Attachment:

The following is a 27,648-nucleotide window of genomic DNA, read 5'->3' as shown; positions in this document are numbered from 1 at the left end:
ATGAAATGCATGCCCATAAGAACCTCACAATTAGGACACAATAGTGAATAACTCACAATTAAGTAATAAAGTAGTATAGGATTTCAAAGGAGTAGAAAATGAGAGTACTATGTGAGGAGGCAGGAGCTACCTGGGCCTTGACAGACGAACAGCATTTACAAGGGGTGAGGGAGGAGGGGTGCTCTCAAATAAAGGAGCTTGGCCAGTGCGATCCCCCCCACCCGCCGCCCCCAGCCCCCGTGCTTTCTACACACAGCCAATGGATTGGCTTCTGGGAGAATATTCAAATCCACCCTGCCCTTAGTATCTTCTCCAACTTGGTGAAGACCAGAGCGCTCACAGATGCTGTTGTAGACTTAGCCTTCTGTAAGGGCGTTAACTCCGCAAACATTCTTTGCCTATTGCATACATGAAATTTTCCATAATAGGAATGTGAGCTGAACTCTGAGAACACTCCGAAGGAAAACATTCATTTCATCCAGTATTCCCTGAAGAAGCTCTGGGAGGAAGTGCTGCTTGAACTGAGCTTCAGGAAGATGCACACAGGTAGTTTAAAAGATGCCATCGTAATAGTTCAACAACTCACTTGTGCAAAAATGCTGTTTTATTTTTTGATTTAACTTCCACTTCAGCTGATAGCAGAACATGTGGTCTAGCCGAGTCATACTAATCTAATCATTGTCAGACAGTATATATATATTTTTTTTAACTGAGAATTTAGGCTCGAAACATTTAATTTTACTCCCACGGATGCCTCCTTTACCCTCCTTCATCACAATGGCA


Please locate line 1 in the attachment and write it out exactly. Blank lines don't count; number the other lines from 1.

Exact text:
The following is a 27,648-nucleotide window of genomic DNA, read 5'->3' as shown; positions in this document are numbered from 1 at the left end: